Fisher Library – the death of the book?

On Sunday I went to Fisher Library. As a University of Sydney graduate, I am able to borrow from the university libraries on payment of an annual fee of about $80. It is good value.  In the city, I use the law school library and the Conservatorium Library.  I get to Fisher less often.

I went there on Sunday to borrow:

Business valuation discounts and premiums / Shannon P. Pratt. 658.15 355 

That scintillating title was for my work.

I also borrowed:

  1. Backing into the limelight : a biography of Alan Bennett / Alexander Games. 822.91 B471 Y 1
  2.  Untold stories / Alan Bennett. 822.91 B471 J16 1 
  3. Writing home / Alan Bennett. 822.91 B471 J13 1
  4.  Forty years on ; Getting on ; Habeas Corpus / Alan Bennett. 822.91 B471 E 4 
  5. 漢語與文化讀本 = Chinese language and culture : an intermediate reader / 黃偉嘉, 敖群合著. 495.186421 21

Can you detect a theme there? I owe that to Miranda Devine  (and  here).

I have a long and indeed familial connexion with libraries.  My mother’s Aunty Malvina (in fact, I think, the sister-in-law of one of her aunts) was the first Australian female university librarian, at the University of Western Australia, where she was librarian for over 30 years.  My step mother and my paternal aunt both trained as librarians under her.  My mother and her sister were both teacher-librarians.

All up, I spent about 12 years at the University of Sydney, and especially when I did my first degree there, spent many long (to the point of thirst and headache) afternoons browsing in the stack, chasing down various obscurities, such as the purple-bound slim volumes of Denton Welch  or Ronald Firbank.  Word of mouth had led me to seek out Firbank’s Concerning the Eccentricities of Cardinal Pirelli, which (as summarized by Wikipedia) “begins with the Cardinal christening a dog in his cathedral…  and ends with His Eminence dying of a heart attack while nakedly chasing a choirboy around the aisles.”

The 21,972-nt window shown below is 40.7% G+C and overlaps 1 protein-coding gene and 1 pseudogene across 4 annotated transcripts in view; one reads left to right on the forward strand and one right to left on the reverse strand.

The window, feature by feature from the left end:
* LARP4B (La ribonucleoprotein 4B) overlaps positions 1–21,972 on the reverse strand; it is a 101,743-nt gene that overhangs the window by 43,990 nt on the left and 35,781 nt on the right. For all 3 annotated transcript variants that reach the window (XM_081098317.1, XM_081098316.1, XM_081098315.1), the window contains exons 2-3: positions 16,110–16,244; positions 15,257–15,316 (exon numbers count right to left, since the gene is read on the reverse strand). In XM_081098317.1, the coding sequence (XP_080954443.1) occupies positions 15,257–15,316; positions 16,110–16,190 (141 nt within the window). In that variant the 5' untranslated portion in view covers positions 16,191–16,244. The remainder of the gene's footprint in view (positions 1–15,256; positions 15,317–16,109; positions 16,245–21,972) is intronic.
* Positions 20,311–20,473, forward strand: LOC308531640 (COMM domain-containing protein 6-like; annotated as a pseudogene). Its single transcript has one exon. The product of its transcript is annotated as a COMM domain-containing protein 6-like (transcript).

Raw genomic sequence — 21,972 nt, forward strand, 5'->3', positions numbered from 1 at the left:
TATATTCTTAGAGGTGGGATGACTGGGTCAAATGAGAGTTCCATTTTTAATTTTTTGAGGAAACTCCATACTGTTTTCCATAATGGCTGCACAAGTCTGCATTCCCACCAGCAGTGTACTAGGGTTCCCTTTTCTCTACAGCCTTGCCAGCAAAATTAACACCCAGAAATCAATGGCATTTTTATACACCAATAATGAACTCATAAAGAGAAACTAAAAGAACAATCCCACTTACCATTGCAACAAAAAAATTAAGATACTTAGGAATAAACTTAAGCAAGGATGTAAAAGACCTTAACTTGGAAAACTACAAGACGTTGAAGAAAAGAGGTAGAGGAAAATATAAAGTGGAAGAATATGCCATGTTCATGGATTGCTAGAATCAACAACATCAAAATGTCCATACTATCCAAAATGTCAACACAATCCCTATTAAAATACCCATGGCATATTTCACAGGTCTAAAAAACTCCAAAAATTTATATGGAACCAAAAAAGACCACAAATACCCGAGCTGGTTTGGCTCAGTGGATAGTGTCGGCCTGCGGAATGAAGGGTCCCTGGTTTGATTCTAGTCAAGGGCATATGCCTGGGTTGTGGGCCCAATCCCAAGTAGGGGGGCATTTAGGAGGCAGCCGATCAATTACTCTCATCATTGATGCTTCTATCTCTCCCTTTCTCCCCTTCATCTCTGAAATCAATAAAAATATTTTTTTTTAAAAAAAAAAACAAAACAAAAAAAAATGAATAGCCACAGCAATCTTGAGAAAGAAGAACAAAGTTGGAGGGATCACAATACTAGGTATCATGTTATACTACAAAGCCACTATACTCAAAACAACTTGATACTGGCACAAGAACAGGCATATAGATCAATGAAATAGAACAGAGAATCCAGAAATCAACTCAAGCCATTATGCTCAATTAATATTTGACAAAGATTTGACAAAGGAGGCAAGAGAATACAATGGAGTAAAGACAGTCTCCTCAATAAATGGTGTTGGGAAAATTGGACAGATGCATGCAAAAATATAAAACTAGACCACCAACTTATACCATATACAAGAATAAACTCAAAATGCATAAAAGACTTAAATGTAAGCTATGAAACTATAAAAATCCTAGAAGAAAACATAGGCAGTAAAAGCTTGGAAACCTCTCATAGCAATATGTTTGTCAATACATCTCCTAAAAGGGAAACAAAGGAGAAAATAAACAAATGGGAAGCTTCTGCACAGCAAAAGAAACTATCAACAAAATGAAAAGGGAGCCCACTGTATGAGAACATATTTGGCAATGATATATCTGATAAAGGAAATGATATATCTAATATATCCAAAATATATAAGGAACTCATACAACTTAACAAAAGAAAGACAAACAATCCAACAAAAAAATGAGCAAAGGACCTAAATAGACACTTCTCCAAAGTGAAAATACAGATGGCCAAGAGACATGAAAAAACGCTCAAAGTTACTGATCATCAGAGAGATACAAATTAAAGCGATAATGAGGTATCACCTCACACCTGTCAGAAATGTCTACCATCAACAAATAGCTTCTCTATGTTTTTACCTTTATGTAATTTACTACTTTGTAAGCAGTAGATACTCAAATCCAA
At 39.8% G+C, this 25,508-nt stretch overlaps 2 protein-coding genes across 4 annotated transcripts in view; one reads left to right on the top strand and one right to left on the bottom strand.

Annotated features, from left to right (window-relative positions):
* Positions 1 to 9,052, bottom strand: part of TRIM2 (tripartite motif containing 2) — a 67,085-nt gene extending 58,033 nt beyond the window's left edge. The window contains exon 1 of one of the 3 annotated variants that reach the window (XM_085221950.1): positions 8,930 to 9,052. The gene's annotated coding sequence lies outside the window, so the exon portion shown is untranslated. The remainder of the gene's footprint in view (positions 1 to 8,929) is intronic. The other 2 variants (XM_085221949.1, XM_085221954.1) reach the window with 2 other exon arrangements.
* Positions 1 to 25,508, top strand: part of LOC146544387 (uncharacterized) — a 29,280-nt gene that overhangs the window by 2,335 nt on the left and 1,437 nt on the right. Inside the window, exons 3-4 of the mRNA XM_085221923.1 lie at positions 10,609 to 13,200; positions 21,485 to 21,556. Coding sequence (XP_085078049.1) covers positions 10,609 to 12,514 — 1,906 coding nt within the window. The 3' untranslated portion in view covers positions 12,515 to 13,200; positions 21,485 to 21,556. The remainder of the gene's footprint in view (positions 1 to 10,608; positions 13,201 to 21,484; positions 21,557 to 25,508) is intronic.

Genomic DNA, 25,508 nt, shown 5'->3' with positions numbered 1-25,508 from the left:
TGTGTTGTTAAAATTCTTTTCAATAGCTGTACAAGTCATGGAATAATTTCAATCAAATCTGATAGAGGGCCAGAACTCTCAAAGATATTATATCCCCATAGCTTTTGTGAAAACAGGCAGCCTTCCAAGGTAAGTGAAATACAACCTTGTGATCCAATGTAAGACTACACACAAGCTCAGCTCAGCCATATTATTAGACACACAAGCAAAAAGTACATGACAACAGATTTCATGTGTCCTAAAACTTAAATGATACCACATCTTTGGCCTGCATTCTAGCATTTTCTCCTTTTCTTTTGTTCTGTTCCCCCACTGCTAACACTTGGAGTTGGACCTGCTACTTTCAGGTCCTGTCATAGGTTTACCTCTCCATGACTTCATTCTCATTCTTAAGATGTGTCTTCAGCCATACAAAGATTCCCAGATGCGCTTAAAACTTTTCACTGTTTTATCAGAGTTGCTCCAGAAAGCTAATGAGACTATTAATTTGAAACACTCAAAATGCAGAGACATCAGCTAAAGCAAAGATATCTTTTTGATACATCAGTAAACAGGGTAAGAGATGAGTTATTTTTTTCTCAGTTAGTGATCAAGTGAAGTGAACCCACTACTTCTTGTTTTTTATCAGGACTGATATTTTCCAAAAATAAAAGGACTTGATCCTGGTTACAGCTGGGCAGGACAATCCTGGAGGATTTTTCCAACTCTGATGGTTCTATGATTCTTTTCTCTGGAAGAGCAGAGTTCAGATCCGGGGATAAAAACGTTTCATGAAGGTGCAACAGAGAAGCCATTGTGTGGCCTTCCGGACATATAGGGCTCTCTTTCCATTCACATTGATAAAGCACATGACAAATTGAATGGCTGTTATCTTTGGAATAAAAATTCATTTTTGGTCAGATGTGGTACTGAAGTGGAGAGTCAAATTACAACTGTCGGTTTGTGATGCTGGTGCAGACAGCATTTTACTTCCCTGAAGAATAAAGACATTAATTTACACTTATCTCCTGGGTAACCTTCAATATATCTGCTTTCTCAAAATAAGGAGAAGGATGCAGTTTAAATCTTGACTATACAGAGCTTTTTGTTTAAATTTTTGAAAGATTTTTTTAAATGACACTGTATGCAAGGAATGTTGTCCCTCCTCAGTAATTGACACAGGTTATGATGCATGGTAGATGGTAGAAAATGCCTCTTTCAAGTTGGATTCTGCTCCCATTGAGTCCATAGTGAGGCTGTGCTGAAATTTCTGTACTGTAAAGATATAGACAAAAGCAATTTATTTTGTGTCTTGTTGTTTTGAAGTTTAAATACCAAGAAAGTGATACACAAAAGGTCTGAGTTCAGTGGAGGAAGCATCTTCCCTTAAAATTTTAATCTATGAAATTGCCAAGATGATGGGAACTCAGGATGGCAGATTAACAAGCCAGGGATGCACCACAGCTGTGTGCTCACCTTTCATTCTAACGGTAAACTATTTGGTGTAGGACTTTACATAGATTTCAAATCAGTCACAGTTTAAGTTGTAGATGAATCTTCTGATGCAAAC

Fisher Library was divided into two main collections.  The Research Collection, housed in the tall metal-clad “stack” at the southern end of the building, was the main  collection.  The name “stack” did not refer (though at first I think I thought it did) to the shape of the building, but to the fact that, up to the year before I started at the university, it was not generally an open-access collection. Ordinary borrowers had to fill in slips which where dispatched to the respective floors by pneumatic tube and wait for the books to be brought down.  The vestiges of these tubes remained for many years, though I forgot to check last Sunday whether they are still there.

The lower-lying northern wing of the library housed the “Undergraduate” collection.  Call numbers were all prefixed by “U.”  This was the teaching collection.  It included multiple sets of often-used books, and books borrowed on this side could only be borrowed for a week.

I conducted my first searches on Sunday in the stack.  As closing time was approaching, I took my choices to the loans desk and effected the transaction.  This was the first change: no longer is the due date stamped on the return slip at the back of the book; you are given a printout of the books you have borrowed.  Actually, I had experienced this already in the city branches but hadn’t quite realised it.

With time to spare, I then wandered over to the undergraduate collection for a little browse. The entrance floor and foyer are on level 3, and on the northern side this also houses an AV and microfiche collection, as well as the catalogue computer area, the reference collection and the periodicals room.  I headed down a level, according to my (lower number Dewey Decimal) chosen browsing range. 

The undergraduate collection had gone!  In its place was a vast bank of computers, called an “Access Lab.”